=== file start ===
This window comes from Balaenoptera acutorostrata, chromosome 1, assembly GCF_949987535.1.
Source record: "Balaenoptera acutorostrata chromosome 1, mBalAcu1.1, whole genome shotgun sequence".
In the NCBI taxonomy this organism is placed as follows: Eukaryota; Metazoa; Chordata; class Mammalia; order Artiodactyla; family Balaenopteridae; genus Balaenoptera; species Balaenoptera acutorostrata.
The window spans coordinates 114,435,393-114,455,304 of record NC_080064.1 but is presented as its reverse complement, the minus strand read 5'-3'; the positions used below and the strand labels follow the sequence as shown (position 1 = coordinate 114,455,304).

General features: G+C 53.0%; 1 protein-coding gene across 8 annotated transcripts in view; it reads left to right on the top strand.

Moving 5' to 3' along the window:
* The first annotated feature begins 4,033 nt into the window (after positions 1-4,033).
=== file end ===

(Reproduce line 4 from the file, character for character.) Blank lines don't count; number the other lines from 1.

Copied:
The window spans coordinates 114,435,393-114,455,304 of record NC_080064.1 but is presented as its reverse complement, the minus strand read 5'-3'; the positions used below and the strand labels follow the sequence as shown (position 1 = coordinate 114,455,304).